- Recent reports. It’s easy to look at things you’ve been interested in in the past.
- Insights. This uses artificial intelligence (AI) to draw your attention to changes and trends you might not have noticed (e.g., there’s been a 50 percent increase in traffic from people viewing on tablets). The shifts may or may not be relevant to actual conversions or sales.
First and foremost, recognize that Google Analytics is not just a favor Google gives the world. They are trying to sell ads. There’s lots of data for that. And they will likely push you to accept alerts in the hopes that telling you something has changed—especially for the worse—might motivate you to purchase ad space or increase your “ad spend.”
They also are dealing with very large companies who have users in the thousands and from multiple countries. Or companies that are doing a lot of e-commerce. Much of the emphasis in the reports is on “monetization” (translating online activities to likely revenue) and at a scale that is much bigger than the usual in the eldercare services space.
The information overload is daunting!
In a subsequent post we’ll talk about which of these events are the most meaningful to track. Eldercare providers are their own niche, so standard advice does not necessarily apply. We’ve got you covered!
Retaining your history
With this change to GA4, it’s like a railroad changing to suddenly run on a different-gauge track. You won’t be able to easily compare data from current time to some other time period prior to July 1, 2023. It will be apples and oranges. You don’t lose your historical data. You just won’t be able to make any nifty graphs that compare visitors on July 1–31 in 2023, for instance, with visitors for the same month in 2022.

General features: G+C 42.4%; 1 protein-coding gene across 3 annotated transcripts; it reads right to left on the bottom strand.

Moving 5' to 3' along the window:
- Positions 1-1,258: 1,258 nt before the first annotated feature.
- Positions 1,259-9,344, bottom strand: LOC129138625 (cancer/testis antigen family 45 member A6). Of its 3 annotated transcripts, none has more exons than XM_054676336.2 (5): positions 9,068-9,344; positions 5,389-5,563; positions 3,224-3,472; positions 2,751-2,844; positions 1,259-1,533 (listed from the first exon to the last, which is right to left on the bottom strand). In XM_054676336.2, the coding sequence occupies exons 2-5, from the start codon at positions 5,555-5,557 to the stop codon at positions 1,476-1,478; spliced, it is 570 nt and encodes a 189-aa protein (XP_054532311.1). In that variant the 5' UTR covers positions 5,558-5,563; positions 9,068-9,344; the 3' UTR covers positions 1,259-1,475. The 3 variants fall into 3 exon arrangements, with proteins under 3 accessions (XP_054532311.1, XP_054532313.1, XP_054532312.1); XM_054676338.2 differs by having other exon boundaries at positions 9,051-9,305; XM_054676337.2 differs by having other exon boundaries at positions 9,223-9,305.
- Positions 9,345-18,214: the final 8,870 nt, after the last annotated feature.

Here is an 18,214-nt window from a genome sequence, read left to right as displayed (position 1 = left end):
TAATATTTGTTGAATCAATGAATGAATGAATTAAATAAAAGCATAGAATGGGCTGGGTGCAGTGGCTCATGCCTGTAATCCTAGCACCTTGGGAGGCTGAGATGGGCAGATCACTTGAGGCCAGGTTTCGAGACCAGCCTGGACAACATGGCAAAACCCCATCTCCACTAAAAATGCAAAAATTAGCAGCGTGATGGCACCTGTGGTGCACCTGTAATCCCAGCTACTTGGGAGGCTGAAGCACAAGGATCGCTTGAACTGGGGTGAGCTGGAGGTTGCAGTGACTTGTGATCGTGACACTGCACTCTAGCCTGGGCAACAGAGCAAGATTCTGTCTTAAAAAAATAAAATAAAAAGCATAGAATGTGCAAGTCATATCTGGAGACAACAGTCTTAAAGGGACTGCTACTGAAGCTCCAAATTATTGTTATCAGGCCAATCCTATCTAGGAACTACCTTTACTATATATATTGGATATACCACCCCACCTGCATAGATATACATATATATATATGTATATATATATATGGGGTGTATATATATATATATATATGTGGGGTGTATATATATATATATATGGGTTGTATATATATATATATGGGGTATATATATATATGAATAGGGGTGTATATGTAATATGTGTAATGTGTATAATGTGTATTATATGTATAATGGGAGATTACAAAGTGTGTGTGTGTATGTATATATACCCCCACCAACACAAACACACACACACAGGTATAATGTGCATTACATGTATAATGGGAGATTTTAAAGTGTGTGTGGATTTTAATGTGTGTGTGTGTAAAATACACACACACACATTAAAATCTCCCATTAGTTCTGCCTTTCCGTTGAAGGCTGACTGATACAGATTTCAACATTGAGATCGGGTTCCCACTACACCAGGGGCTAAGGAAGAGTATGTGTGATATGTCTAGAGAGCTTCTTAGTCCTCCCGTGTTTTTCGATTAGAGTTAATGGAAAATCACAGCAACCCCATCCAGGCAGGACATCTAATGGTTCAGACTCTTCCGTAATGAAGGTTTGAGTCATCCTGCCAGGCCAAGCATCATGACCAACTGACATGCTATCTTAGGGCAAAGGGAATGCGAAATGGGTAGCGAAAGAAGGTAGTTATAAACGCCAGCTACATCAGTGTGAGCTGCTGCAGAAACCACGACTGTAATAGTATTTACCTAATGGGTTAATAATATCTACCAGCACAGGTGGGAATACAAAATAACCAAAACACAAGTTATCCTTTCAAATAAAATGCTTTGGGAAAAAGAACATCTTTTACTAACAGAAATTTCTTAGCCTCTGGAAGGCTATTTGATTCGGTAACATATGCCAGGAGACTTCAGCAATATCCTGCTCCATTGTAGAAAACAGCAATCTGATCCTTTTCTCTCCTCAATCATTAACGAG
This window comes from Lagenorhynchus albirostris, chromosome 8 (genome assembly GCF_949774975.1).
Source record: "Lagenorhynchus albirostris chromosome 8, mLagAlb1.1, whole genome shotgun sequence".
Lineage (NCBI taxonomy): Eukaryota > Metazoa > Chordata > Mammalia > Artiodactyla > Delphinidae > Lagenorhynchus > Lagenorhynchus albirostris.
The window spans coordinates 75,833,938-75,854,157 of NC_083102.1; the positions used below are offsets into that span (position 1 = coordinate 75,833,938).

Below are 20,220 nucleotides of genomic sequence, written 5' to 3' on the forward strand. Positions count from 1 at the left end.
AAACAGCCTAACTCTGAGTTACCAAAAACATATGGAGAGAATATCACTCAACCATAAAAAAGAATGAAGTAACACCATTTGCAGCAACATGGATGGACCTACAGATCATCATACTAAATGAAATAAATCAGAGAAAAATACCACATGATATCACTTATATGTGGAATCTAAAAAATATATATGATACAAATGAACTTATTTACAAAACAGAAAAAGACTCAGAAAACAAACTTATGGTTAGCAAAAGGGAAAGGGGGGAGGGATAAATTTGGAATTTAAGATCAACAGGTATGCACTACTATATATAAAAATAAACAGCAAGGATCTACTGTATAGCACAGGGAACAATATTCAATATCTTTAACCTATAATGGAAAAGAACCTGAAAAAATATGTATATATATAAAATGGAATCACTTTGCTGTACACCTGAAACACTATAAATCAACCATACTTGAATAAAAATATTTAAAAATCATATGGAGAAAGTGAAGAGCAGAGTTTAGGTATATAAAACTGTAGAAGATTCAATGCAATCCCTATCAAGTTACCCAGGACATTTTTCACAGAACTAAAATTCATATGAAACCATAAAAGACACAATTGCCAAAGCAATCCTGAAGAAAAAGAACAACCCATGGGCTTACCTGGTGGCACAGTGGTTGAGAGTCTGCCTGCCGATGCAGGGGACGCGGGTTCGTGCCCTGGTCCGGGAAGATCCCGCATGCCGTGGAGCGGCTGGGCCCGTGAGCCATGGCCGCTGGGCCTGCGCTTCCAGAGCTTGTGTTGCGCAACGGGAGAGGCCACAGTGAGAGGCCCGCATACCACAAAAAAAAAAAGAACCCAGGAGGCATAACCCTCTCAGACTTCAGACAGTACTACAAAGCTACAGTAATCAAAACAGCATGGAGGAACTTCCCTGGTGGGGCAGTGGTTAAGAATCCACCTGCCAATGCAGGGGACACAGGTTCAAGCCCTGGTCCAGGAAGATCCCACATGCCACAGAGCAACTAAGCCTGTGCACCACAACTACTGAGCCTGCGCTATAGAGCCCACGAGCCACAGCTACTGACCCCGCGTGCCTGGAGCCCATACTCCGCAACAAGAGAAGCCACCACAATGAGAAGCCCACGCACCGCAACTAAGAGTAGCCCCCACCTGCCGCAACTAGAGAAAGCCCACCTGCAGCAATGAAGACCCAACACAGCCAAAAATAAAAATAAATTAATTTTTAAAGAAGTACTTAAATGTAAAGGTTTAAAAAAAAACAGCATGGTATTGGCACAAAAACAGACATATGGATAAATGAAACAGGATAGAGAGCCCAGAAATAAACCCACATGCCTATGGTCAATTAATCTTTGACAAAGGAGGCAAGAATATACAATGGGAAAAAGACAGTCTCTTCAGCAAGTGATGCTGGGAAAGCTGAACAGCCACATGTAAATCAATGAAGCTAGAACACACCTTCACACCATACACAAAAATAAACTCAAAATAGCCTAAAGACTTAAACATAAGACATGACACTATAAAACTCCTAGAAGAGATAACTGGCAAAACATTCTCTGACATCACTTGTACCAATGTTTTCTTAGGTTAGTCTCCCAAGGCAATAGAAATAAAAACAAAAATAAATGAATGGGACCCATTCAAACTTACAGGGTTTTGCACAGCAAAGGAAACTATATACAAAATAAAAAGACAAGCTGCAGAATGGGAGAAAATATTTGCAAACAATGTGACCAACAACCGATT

You can find similar reports (like number of new visitors and number of repeat visitors), but you’ll need to manually retrieve them from your UA account and then your GA4 account. There won’t be the same event-based reports in your UA data.
Over time, of course, you’ll start to get more “historical” data in GA4 and will be able to make those comparative graphs. In the meantime, you’ll need to make do with cobbling together manual comparisons. Google has indicated they will keep Universal Access accounts open for one year (until July 1, 2024). Then they will close down those accounts. They will not be adding new data. Just that you can go in and read your old data.
If you really, really feel you need to try to integrate your historical UA data with your contemporary new data, there will likely be apps available for this. All you need to do now is export your UA data from each report you typically track into a .csv or Excel format (see instructions).
These apps will be expensive and have a steep learning curve, and they will measure only approximate equivalents. Once you pick one, you’ll be able to upload your data from the .csv or Excel files. Again, for a large e-commerce site, it might be worth it. For eldercare providers, I doubt it’s worth the time, money, and effort.
Stay tuned for future blog posts to help you navigate the shift to GA4.